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New archaeological discoveries probe mystery of Sanxingdui

Author  :  ZHOU HONGSHUANG     Source  :    Chinese Social Sciences Today     2020-08-20

The pottery incised with a dragon-and-phoenix pattern (left) unearthed from the Lianhe Site and a line drawing of its dragon-and-phoenix pattern (right) Photo: GUANGMING DAILY

Recently, the Sichuan Provincial Cultural Relics and Archaeology Research Institute released its latest archaeological discoveries. From a site in Lianhe Village, about 8 kilometers south of the Sanxingdui Ruins in the city of Guanghan, southwest China’s Sichuan Province, archaeologists discovered rich remains dating back to Neolithic times and onwards, ranging through the Shang and Zhou (16th century–256 BCE), Qin and Han (221 BCE–220), Wei and Jin (220–420), Tang and Song (618–1279), and Ming and Qing (1368–1911) dynasties. Thousands of huikeng (a Chinese archaeological term literally meaning “ash pit,” but better translated as “refuse pit,” because it generally refers to the remains of pits which functioned as refuse areas during ancient times, with contents often used as criteria for site dating and chronology), tombs, remnants of kilns and other relics of various periods have been exposed, and a large number of pottery, porcelain and stoneware items have been excavated. The excavation is still in progress.

According to an expert from the Sichuan Provincial Cultural Relics and Archeology Research Institute, the Lianhe Site reflects an uninterrupted history of regional development of almost 5,000 years, which is of great significance to the study of the sequence of ancient civilization in regional archaeology.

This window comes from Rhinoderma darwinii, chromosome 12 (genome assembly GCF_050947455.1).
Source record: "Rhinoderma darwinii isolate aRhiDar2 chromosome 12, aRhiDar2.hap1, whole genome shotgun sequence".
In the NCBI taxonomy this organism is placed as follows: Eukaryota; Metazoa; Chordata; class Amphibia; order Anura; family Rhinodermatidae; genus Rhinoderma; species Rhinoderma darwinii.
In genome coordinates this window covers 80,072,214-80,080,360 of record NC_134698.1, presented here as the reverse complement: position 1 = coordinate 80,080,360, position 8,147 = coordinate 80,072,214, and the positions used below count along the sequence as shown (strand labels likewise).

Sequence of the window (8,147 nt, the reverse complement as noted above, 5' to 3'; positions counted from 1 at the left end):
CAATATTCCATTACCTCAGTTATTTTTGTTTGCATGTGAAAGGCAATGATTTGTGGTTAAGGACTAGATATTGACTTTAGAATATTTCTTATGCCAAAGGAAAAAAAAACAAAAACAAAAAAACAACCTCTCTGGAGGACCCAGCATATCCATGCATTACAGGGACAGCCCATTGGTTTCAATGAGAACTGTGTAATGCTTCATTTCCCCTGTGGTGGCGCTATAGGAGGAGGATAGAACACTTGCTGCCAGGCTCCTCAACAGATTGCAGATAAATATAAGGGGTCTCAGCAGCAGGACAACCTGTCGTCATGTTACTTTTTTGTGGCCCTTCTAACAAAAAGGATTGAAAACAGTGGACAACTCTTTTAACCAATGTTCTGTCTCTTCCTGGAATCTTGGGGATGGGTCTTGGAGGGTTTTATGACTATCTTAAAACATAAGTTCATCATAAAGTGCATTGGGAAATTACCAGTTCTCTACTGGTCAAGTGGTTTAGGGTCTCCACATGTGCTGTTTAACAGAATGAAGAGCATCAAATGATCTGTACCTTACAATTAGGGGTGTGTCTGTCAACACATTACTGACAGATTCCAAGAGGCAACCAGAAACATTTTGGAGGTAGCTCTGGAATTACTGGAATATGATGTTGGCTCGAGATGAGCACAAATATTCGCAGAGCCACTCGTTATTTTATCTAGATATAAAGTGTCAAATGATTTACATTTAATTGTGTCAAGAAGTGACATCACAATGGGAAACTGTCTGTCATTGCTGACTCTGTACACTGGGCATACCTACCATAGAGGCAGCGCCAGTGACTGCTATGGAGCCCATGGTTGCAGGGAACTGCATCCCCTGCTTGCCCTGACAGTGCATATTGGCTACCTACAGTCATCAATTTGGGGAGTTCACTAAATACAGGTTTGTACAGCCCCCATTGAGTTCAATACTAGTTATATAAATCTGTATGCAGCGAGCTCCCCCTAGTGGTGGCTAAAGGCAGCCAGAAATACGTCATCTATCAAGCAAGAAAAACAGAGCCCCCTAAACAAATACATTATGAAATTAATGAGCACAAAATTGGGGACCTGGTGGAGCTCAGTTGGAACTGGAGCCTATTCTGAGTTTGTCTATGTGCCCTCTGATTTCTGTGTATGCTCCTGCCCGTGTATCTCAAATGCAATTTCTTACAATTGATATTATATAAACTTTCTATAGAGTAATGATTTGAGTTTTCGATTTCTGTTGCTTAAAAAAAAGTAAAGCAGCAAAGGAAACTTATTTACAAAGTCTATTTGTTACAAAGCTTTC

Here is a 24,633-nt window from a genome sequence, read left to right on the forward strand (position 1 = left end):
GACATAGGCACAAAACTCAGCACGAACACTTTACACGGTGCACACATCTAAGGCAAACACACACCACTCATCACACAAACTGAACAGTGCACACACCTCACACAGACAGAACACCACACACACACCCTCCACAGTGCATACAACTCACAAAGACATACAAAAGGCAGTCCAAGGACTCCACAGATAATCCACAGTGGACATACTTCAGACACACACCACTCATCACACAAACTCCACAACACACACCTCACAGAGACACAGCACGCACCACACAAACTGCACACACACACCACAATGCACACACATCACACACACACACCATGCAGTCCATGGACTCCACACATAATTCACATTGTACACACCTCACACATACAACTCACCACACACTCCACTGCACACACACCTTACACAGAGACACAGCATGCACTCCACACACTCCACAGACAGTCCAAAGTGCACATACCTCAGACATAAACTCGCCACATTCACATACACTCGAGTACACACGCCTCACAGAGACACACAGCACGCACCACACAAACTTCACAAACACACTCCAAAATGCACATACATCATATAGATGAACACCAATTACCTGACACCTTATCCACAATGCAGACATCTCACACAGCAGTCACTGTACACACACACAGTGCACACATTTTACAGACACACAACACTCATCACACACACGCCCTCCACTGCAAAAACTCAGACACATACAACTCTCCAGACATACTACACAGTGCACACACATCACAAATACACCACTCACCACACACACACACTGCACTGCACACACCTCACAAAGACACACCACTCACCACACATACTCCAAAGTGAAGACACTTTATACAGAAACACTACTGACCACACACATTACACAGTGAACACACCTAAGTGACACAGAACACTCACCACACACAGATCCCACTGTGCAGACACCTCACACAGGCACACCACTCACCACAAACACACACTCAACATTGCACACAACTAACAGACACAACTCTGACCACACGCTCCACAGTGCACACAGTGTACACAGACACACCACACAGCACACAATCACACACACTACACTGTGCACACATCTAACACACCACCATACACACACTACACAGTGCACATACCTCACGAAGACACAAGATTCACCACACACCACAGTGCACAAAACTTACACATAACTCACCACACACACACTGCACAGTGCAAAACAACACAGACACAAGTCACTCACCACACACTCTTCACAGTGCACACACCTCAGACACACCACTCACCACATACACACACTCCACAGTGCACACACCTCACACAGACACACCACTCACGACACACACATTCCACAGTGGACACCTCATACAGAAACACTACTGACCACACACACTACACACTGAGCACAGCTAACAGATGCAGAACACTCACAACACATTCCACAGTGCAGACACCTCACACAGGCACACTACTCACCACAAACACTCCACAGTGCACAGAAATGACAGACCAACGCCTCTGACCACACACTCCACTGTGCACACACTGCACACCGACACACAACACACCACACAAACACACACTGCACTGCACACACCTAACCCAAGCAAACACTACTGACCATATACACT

An uninterrupted history of 5,000 years

The Lianhe Site was discovered during the construction of the North Extension project of Tianfu Avenue. In 2019, after systematic and careful archaeological research of the construction area, the Sichuan Provincial Cultural Relics and Archeology Research Institute found five ruins dating back from Neolithic times to the Zhou Dynasty, a Han Dynasty site, a Song Dynasty site, 7 tombs dating from the Han to the Song eras and 27 scattered ruins, covering more than 110,000 square meters.

“The five ruins dating from Neolithic times to the Zhou Dynasty and the Sanxingdui Ruins are all located in the Yazi River basin. There should be a close connection between them. These ruins are significant to the study of the political and economic systems of the capital city of the ancient Shu Kingdom,” said an expert from the Sichuan Provincial Cultural Relics and Archeology Research Institute.

Rescue excavations began in October 2019. The whole area of the excavation will cover 7,000 square meters. By the end of June 2020, an area of 4,500 square meters had already been excavated. Experts believe that the site may contain important settlement ruins situated around the Sanxingdui ancient city site. This discovery was a prelude to the study of the surrounding area of Sanxingdui.

First “dragon and phoenix” pattern

The relics unearthed from the Lianhe Site bear many features of Sanxingdui culture. Among the excavated objects, a clay pig figurine quickly attracted the most public attention, as it seems to share an uncanny resemblance to a character from the Angry Birds mobile game. The discovery has left archaeologists amazed: “We have excavated clay pig figurines from the Sanxingdui Ruins before, but this one is surprisingly cute.”